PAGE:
A recent analysis conducted by the Health Foundation has revealed a concerning trend in the UK workforce. The study found that an increasing number of workers are facing health issues that are impacting their ability to perform at work. The analysis showed that 12% of employed individuals, amounting to 3.7 million people, have a “work-limiting” condition. This represents a significant increase from a decade ago when the figure stood at 8.5%. Young people in the workforce have experienced a particularly sharp rise in work-related health problems, with over 10% of individuals aged 16 to 34 citing poor health as a significant issue.
Shaney Wright, a 33-year-old health and safety specialist, is one of the individuals affected by work-limiting health issues. He has been struggling with long-Covid, which has forced him to step back from management duties and work part-time due to debilitating symptoms. Wright expressed his frustration, highlighting how his health has impacted his career aspirations. This personal account demonstrates the profound effect work-limiting conditions can have on individuals’ professional lives.
In response to these findings, the Health Foundation is establishing a commission of experts to delve deeper into the issue. The think tank emphasizes the need for increased support from both the government and employers to improve the health and well-being of workers. It is important to note that those with work-limiting conditions are more likely to be women and individuals residing in deprived areas, earning an average of 15% less than their counterparts without such conditions.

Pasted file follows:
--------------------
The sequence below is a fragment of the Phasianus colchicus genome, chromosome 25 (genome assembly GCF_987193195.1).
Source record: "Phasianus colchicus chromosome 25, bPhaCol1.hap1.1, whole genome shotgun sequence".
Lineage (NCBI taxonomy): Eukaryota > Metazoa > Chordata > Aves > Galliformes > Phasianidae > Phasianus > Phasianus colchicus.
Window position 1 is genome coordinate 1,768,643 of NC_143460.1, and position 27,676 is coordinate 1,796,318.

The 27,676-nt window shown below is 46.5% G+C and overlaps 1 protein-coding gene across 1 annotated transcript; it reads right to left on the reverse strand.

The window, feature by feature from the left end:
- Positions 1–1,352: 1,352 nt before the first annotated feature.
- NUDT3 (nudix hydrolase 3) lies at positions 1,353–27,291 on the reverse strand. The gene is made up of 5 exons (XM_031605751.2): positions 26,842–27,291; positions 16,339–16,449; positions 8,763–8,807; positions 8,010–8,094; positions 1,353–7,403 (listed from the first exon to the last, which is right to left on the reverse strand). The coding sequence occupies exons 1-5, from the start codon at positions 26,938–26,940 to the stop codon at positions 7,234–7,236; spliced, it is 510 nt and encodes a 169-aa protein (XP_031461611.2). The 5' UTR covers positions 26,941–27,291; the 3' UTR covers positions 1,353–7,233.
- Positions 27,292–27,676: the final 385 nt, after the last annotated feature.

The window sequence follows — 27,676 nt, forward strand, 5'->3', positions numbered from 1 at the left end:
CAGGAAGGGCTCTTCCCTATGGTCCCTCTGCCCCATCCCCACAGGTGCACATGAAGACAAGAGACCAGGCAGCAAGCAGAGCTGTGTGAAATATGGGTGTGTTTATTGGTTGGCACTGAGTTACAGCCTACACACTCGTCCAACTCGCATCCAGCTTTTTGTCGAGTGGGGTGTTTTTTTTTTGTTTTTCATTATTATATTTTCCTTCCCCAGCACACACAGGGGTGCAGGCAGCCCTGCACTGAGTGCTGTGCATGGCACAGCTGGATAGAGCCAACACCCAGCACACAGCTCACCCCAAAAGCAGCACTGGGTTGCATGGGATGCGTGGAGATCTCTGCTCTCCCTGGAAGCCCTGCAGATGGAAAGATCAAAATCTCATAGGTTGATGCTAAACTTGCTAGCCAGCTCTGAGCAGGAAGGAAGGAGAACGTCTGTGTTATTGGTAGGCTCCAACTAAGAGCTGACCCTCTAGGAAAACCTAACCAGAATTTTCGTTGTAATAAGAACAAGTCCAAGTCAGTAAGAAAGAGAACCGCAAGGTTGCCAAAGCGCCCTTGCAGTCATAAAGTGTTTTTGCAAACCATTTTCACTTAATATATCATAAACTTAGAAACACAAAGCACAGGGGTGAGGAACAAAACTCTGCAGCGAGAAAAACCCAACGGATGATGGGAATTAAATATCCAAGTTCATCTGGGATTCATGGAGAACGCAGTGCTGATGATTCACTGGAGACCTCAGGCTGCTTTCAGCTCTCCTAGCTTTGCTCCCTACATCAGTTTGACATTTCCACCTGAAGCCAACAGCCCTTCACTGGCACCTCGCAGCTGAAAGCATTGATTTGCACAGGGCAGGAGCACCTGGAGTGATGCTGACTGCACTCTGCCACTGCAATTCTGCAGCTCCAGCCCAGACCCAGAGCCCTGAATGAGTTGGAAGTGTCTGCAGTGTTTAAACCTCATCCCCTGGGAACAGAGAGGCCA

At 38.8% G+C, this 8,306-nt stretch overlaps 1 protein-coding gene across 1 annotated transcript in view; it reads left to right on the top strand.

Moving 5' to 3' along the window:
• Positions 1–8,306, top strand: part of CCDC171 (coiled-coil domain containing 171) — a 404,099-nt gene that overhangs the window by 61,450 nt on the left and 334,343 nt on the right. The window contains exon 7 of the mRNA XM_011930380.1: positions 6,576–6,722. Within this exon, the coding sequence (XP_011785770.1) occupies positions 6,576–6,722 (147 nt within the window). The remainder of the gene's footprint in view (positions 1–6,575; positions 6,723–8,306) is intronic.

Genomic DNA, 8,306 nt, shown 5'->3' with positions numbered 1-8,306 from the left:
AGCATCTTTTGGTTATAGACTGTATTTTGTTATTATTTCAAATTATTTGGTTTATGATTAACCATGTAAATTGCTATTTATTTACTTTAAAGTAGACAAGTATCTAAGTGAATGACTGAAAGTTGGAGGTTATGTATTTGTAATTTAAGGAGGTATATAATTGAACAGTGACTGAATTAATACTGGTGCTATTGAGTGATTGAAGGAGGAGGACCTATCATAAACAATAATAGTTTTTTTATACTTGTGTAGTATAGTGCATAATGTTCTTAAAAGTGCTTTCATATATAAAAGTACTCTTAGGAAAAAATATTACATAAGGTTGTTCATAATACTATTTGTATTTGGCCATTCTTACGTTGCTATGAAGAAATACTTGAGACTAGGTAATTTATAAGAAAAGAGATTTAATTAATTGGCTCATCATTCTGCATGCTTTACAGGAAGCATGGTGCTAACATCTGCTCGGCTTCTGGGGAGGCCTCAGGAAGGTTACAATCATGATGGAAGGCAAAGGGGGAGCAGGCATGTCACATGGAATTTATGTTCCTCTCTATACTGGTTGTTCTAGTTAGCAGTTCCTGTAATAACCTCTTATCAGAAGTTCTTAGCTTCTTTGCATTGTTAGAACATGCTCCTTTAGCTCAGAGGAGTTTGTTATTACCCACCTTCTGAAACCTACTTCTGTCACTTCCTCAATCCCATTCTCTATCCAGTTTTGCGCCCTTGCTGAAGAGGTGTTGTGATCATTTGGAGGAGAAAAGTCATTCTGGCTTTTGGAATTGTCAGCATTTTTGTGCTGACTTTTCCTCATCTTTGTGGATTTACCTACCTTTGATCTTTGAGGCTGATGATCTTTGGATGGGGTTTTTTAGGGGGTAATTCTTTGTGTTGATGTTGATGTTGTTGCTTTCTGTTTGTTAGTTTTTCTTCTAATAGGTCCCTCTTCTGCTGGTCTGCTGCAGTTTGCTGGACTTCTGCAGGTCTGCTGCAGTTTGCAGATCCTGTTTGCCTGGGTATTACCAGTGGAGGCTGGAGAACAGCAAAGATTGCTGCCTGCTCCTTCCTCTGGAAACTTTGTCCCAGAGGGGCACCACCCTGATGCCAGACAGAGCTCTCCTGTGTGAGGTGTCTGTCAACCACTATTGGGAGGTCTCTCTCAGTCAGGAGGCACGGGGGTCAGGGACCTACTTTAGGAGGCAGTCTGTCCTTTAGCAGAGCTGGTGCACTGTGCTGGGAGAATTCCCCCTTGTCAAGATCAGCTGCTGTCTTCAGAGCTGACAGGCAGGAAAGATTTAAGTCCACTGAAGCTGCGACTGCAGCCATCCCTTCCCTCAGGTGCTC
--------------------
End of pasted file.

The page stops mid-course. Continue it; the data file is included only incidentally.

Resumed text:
Dr. Jennifer Dixon, the Chief Executive of the Health Foundation, emphasizes the wide-ranging consequences of poor health on individuals, their families, and society as a whole. She highlights how poor health in the working-age population can negatively impact productivity, the economy, and place an avoidable burden on public services and employers. The reasons behind the rise in work-limiting conditions are not entirely clear, but factors such as improved reporting of mental health conditions, the growing number of individuals awaiting treatment, and the health impact of the ongoing pandemic may contribute.
While the Office for National Statistics recently discontinued the Labour Force Survey, the Health Foundation maintains that the data used in its analysis remains accurate. In response to the findings, the Department of Work and Pensions has highlighted the £2.5bn Back to Work plan, which aims to assist individuals with health problems in finding and retaining employment. The plan promises a significant expansion of employment and health support for those in need.